The Arabic embroidery is a particular kind of embroidery which has existed for hundreds of years ago. Its designs represent the earlier ideologies even before religions had actually existed or developed.
In the Arabic embroidery, each character symbolizes a certain theme. For instance, the ear of corn symbolizes fertility while the goddess is expressed by the image of a moon. Even the colors have roles in defining the meaning of the embroidery. The primary colors are red, black and white. They symbolize the three phases of the goddess. The purity and fight against evil is signified by the while colors, where the red reflects the second phase of the life of the goddess as a mature woman enjoying love and fertility. Black, on the other hand, represents the goddess, who is old and wise, the oracle. This is why you will find most Arab dresses to be embroidered using these three main colors. Because each of these colors has a different and distinctive meaning and was believed, long time back, to have interacted with body parts, making the person wearing them healthy.
The Arabic embroidery was influenced by many factors, the most important of which is the spread of Islam. Since Islam has spread in the region, embroidery started to be influenced by Islamic writings. Most patterns had geometric designs, floral designs or calligraphy. And as the Quran teachings forbid the figures of animals or humans, the embroidery is centered on writing letters in an Arabic Islamic form. The images of animals or human beings were not to be used at all since the spread of Islam. Although some may argue that this could be a limit to creativity, it had in fact pushed people to be more creative and innovative with the resources they have in hand.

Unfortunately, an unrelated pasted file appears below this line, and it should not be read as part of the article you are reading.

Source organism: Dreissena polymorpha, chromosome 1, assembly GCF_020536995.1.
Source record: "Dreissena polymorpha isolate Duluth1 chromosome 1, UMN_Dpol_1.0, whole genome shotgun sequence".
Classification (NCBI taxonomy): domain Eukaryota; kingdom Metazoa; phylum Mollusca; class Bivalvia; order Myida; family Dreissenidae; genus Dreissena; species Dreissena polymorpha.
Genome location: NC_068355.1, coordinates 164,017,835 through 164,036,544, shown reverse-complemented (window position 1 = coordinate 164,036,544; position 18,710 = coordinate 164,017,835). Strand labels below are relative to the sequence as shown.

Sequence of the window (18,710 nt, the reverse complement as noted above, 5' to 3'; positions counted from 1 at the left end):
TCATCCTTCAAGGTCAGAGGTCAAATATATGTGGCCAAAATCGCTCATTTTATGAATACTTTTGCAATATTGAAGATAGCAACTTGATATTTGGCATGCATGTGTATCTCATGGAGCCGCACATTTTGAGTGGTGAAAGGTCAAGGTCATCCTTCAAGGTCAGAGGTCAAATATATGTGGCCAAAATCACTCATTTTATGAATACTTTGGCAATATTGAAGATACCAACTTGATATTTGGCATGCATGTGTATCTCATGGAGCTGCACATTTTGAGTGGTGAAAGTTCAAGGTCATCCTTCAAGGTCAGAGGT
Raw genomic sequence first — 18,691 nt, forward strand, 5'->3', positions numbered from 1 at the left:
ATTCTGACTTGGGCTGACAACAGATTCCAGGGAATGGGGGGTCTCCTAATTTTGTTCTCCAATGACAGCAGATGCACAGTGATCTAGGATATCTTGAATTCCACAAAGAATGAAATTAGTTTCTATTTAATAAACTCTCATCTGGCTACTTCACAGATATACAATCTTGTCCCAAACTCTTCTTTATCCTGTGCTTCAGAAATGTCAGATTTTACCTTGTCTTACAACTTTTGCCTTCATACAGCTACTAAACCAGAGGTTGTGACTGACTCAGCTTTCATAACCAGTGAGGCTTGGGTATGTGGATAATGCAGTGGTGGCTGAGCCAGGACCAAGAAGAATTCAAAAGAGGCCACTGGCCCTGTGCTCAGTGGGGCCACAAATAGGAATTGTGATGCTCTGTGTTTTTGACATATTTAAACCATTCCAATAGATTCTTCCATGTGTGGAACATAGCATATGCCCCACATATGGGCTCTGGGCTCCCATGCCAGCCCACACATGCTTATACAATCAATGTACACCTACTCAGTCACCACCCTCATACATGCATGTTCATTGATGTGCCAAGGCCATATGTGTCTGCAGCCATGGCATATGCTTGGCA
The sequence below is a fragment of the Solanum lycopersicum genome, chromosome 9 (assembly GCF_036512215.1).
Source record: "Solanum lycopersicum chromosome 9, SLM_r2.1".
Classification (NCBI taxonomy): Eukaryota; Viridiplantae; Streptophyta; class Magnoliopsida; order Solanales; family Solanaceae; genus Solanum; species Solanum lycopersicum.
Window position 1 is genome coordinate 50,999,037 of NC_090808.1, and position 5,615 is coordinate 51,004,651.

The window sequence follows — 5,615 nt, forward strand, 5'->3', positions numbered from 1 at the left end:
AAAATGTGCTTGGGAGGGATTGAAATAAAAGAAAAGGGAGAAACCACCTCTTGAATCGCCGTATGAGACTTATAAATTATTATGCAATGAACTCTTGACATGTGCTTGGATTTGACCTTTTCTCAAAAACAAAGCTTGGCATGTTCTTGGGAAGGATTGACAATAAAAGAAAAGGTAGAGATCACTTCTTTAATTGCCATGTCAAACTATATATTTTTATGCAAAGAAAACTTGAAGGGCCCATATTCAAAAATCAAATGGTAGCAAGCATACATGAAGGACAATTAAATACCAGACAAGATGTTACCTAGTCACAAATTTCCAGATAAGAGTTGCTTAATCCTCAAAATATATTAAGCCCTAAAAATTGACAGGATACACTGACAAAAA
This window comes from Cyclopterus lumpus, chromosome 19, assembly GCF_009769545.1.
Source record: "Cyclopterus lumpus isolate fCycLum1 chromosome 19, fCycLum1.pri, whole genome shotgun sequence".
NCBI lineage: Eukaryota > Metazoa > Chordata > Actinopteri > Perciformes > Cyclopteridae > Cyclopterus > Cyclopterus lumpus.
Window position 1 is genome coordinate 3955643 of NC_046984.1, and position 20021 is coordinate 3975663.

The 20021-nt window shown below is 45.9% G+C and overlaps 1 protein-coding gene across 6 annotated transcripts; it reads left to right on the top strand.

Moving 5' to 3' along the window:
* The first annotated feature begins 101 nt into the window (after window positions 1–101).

The Ottoman period was one of the richest periods in terms of fashion and embroidery. It blended the Arabic patterns with the Turkish ones. Several items of clothes available to date reflect the creativity and the very fine detail of the decorative details used at that time. The embroidery, the color, the fabric, the patterns…everything used blended homogeneously together reflecting a rich form of art. Female clothes were richer in terms of patterns and embroidery used as there was more room for creativity and originality.